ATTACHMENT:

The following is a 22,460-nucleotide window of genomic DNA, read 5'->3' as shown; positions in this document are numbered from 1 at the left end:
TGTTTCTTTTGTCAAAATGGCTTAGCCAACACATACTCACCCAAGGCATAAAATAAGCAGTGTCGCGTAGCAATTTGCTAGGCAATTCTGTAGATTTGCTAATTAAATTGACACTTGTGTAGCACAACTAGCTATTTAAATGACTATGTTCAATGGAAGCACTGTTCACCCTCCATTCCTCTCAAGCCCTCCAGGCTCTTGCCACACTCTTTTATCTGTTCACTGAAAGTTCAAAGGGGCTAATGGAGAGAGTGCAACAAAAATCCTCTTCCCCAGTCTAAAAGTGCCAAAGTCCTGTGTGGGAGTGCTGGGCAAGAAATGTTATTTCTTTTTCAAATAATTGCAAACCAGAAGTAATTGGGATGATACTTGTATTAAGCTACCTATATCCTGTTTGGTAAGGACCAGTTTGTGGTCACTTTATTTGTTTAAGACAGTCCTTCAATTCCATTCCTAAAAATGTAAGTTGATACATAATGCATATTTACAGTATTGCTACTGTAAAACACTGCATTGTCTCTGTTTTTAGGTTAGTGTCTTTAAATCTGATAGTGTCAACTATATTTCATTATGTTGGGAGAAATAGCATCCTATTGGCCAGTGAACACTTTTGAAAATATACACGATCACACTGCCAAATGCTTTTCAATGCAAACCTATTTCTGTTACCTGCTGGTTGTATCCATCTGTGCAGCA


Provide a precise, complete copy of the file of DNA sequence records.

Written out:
The following is a 22,460-nucleotide window of genomic DNA, read 5'->3' as shown; positions in this document are numbered from 1 at the left end:
TGTTTCTTTTGTCAAAATGGCTTAGCCAACACATACTCACCCAAGGCATAAAATAAGCAGTGTCGCGTAGCAATTTGCTAGGCAATTCTGTAGATTTGCTAATTAAATTGACACTTGTGTAGCACAACTAGCTATTTAAATGACTATGTTCAATGGAAGCACTGTTCACCCTCCATTCCTCTCAAGCCCTCCAGGCTCTTGCCACACTCTTTTATCTGTTCACTGAAAGTTCAAAGGGGCTAATGGAGAGAGTGCAACAAAAATCCTCTTCCCCAGTCTAAAAGTGCCAAAGTCCTGTGTGGGAGTGCTGGGCAAGAAATGTTATTTCTTTTTCAAATAATTGCAAACCAGAAGTAATTGGGATGATACTTGTATTAAGCTACCTATATCCTGTTTGGTAAGGACCAGTTTGTGGTCACTTTATTTGTTTAAGACAGTCCTTCAATTCCATTCCTAAAAATGTAAGTTGATACATAATGCATATTTACAGTATTGCTACTGTAAAACACTGCATTGTCTCTGTTTTTAGGTTAGTGTCTTTAAATCTGATAGTGTCAACTATATTTCATTATGTTGGGAGAAATAGCATCCTATTGGCCAGTGAACACTTTTGAAAATATACACGATCACACTGCCAAATGCTTTTCAATGCAAACCTATTTCTGTTACCTGCTGGTTGTATCCATCTGTGCAGCA